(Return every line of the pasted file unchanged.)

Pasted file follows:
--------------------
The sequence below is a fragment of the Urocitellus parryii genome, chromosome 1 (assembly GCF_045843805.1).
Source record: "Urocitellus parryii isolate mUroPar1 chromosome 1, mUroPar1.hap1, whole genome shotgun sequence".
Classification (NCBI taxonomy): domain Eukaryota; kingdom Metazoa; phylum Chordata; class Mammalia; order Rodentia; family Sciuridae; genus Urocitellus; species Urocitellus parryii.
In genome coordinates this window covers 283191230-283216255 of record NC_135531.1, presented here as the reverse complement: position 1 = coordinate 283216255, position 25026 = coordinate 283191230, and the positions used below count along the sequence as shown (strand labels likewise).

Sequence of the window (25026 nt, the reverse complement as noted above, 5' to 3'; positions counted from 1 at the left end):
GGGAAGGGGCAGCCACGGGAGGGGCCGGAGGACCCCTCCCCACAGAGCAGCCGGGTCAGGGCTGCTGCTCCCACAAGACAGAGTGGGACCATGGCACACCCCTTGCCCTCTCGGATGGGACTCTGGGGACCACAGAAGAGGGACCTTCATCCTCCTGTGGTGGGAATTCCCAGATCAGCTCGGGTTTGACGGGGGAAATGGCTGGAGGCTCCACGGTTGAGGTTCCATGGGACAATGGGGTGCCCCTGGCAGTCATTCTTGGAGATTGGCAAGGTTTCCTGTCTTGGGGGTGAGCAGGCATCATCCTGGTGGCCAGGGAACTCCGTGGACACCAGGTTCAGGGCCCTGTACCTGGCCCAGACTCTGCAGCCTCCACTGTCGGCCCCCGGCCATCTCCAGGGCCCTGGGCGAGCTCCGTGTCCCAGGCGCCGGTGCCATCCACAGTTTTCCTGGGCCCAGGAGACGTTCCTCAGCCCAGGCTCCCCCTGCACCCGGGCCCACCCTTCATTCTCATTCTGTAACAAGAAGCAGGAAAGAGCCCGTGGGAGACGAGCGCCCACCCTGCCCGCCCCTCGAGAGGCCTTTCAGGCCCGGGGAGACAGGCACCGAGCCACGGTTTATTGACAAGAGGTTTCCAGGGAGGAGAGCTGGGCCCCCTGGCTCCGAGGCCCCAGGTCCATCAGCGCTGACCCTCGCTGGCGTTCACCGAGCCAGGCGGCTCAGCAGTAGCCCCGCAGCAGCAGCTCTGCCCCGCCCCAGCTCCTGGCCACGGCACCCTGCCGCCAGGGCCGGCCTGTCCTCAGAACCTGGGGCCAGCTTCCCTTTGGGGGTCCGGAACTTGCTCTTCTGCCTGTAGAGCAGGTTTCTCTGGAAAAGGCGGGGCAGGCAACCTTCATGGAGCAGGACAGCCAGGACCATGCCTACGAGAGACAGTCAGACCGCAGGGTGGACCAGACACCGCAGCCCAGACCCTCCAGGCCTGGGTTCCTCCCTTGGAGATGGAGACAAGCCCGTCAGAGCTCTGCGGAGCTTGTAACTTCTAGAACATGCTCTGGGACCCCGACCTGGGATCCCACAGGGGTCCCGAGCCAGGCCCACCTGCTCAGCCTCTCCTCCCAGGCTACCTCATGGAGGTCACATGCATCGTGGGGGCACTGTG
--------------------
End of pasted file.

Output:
The sequence below is a fragment of the Urocitellus parryii genome, chromosome 1 (assembly GCF_045843805.1).
Source record: "Urocitellus parryii isolate mUroPar1 chromosome 1, mUroPar1.hap1, whole genome shotgun sequence".
Classification (NCBI taxonomy): domain Eukaryota; kingdom Metazoa; phylum Chordata; class Mammalia; order Rodentia; family Sciuridae; genus Urocitellus; species Urocitellus parryii.
In genome coordinates this window covers 283191230-283216255 of record NC_135531.1, presented here as the reverse complement: position 1 = coordinate 283216255, position 25026 = coordinate 283191230, and the positions used below count along the sequence as shown (strand labels likewise).

Sequence of the window (25026 nt, the reverse complement as noted above, 5' to 3'; positions counted from 1 at the left end):
GGGAAGGGGCAGCCACGGGAGGGGCCGGAGGACCCCTCCCCACAGAGCAGCCGGGTCAGGGCTGCTGCTCCCACAAGACAGAGTGGGACCATGGCACACCCCTTGCCCTCTCGGATGGGACTCTGGGGACCACAGAAGAGGGACCTTCATCCTCCTGTGGTGGGAATTCCCAGATCAGCTCGGGTTTGACGGGGGAAATGGCTGGAGGCTCCACGGTTGAGGTTCCATGGGACAATGGGGTGCCCCTGGCAGTCATTCTTGGAGATTGGCAAGGTTTCCTGTCTTGGGGGTGAGCAGGCATCATCCTGGTGGCCAGGGAACTCCGTGGACACCAGGTTCAGGGCCCTGTACCTGGCCCAGACTCTGCAGCCTCCACTGTCGGCCCCCGGCCATCTCCAGGGCCCTGGGCGAGCTCCGTGTCCCAGGCGCCGGTGCCATCCACAGTTTTCCTGGGCCCAGGAGACGTTCCTCAGCCCAGGCTCCCCCTGCACCCGGGCCCACCCTTCATTCTCATTCTGTAACAAGAAGCAGGAAAGAGCCCGTGGGAGACGAGCGCCCACCCTGCCCGCCCCTCGAGAGGCCTTTCAGGCCCGGGGAGACAGGCACCGAGCCACGGTTTATTGACAAGAGGTTTCCAGGGAGGAGAGCTGGGCCCCCTGGCTCCGAGGCCCCAGGTCCATCAGCGCTGACCCTCGCTGGCGTTCACCGAGCCAGGCGGCTCAGCAGTAGCCCCGCAGCAGCAGCTCTGCCCCGCCCCAGCTCCTGGCCACGGCACCCTGCCGCCAGGGCCGGCCTGTCCTCAGAACCTGGGGCCAGCTTCCCTTTGGGGGTCCGGAACTTGCTCTTCTGCCTGTAGAGCAGGTTTCTCTGGAAAAGGCGGGGCAGGCAACCTTCATGGAGCAGGACAGCCAGGACCATGCCTACGAGAGACAGTCAGACCGCAGGGTGGACCAGACACCGCAGCCCAGACCCTCCAGGCCTGGGTTCCTCCCTTGGAGATGGAGACAAGCCCGTCAGAGCTCTGCGGAGCTTGTAACTTCTAGAACATGCTCTGGGACCCCGACCTGGGATCCCACAGGGGTCCCGAGCCAGGCCCACCTGCTCAGCCTCTCCTCCCAGGCTACCTCATGGAGGTCACATGCATCGTGGGGGCACTGTG